Since The Lutterworth Press published the seconded edition of ‘The Making of Swallows and Amazons’ in May last year, a number of other stories and facts have reached me. I’ve learned that the creamy yellow taxi in which the Walker family arrived at Holly Howe was a Vauxhall 20/60 R type saloon, 1928 – 1930 model hired for the film by the property buyer Ron Baker, whose name I must add to the credits. When the Altounyan children stayed at the same farmhouse, which in reality is called Bank Ground Farm, their hostess was called Mrs Jolly. Apparently her husband, Mr Jolly, did not live up to his name.

The lady in blue who waved from the deck of MV Tern after the Swallow’s near miss was played by Lorna Khan. Here she is with her daughter Zena and a yellow Austin Heavy 12/4 tourer, after they appeared in the Rio scenes. You can see other film extras and supporting artists in 1929 costume, patiently sitting in the Browns of Ambleside coach behind them.

 Photograph (c) Zena Ashbury

Did you know that missionaries in Africa used semaphore? Until I read a Russian edition of ‘Swallows and Amazons’ I’m afraid I didn’t know that Darien was the former name of the Isthmus of Panama, that the Rio Grande flows from South Colorado to the Gulf of Mexico or that ‘Shiver my timbers’ was a curse used by R. L Stephenson in Treasure Island.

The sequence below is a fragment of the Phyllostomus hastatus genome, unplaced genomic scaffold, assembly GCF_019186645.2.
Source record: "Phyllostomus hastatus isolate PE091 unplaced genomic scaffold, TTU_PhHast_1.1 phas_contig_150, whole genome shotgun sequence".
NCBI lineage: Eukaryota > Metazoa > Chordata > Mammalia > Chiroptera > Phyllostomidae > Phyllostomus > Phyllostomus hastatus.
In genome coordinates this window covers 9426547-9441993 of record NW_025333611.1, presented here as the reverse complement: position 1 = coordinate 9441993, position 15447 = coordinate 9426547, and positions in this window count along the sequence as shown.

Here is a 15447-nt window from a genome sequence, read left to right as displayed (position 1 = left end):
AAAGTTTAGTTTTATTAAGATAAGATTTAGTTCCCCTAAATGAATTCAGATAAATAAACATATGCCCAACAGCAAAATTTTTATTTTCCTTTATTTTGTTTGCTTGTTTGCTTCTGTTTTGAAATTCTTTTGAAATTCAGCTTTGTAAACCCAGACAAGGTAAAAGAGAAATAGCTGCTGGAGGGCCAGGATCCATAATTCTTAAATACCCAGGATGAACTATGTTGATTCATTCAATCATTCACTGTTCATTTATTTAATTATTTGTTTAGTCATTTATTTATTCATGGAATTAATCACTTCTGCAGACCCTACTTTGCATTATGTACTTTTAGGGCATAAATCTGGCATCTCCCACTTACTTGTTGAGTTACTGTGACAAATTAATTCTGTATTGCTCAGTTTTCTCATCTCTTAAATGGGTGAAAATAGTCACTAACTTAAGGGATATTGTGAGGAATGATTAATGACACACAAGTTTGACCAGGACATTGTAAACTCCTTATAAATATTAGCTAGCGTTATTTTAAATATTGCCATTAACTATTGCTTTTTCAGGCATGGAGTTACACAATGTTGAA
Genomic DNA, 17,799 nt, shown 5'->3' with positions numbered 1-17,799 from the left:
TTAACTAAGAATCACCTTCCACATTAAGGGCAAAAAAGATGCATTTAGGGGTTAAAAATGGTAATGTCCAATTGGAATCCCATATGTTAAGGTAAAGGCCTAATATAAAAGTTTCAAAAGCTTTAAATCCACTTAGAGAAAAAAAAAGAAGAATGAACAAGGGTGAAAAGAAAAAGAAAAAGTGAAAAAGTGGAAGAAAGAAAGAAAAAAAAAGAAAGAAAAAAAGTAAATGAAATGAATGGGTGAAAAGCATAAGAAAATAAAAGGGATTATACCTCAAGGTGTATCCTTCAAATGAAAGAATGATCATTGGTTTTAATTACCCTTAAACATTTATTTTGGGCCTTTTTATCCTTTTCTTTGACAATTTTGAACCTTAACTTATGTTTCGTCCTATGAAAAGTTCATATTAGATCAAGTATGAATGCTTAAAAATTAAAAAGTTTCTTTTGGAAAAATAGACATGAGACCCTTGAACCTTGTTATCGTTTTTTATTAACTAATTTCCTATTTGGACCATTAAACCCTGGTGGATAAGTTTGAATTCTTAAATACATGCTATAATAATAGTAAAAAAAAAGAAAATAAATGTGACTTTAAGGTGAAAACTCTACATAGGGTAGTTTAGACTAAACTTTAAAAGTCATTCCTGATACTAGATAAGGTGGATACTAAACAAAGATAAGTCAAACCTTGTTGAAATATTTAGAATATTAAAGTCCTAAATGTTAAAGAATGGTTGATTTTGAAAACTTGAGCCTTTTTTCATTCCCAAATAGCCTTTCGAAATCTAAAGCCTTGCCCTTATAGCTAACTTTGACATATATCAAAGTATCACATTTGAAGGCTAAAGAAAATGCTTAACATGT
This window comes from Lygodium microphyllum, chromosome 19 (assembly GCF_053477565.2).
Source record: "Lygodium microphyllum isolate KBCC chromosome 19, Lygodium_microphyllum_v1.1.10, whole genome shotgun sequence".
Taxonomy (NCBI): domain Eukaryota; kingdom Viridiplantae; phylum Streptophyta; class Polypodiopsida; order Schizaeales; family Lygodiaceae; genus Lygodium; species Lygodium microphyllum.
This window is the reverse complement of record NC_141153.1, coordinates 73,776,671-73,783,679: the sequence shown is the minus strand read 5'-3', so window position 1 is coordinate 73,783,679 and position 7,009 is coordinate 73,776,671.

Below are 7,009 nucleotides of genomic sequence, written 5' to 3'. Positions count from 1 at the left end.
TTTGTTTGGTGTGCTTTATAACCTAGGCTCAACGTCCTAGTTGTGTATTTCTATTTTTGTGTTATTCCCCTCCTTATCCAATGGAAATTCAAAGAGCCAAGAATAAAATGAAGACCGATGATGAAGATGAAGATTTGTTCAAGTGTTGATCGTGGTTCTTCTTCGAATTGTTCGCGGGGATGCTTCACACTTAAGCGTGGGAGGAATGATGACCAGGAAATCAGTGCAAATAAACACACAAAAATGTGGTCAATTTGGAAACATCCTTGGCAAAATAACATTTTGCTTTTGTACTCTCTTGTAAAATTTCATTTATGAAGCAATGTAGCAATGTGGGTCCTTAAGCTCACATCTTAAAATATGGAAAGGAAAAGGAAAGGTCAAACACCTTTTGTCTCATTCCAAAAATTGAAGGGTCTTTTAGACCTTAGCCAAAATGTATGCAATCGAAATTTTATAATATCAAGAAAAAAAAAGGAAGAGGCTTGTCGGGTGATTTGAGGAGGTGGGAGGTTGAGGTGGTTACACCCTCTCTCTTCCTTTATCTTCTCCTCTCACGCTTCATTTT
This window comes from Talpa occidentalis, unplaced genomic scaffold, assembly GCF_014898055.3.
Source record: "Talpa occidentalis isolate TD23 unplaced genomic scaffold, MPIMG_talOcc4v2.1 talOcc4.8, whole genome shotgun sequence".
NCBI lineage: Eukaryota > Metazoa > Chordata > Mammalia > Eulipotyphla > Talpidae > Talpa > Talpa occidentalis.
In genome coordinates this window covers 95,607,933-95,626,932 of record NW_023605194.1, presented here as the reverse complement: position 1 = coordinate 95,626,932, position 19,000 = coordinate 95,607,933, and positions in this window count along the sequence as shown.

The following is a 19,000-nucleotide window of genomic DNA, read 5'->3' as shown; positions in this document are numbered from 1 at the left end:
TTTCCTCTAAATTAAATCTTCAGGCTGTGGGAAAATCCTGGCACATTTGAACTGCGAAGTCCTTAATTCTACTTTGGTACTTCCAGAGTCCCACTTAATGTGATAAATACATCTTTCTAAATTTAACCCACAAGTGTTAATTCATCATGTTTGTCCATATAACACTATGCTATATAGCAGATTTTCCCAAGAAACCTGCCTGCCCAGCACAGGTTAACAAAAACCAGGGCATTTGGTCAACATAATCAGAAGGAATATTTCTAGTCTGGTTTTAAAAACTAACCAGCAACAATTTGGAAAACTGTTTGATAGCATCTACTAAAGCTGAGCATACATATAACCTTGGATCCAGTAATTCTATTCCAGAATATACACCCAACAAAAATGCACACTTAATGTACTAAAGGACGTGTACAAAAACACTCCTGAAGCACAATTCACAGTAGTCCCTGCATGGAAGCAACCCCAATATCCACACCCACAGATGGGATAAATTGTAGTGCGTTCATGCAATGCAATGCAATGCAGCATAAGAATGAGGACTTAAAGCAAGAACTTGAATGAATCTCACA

Nick Owen had been living at Elterwater for seventeen years before he learnt the fishing scene from ‘Swallows and Amazons(1974)’ was shot there.

It had not occurred to me that the film was recorded in the annals until I was sent this excerpt from the third edition of ‘Time Out Film Guide’ (1993). Perhaps I should bring out a third edition of ‘The Secrets of Filming Swallows and Amazons’.

Please let me know if you would like to see more archive material from the attic.

To read more about Cider With Rosie (1971) directed by Claude Whatham, starring Sten Grendon as Laurie Lee please click here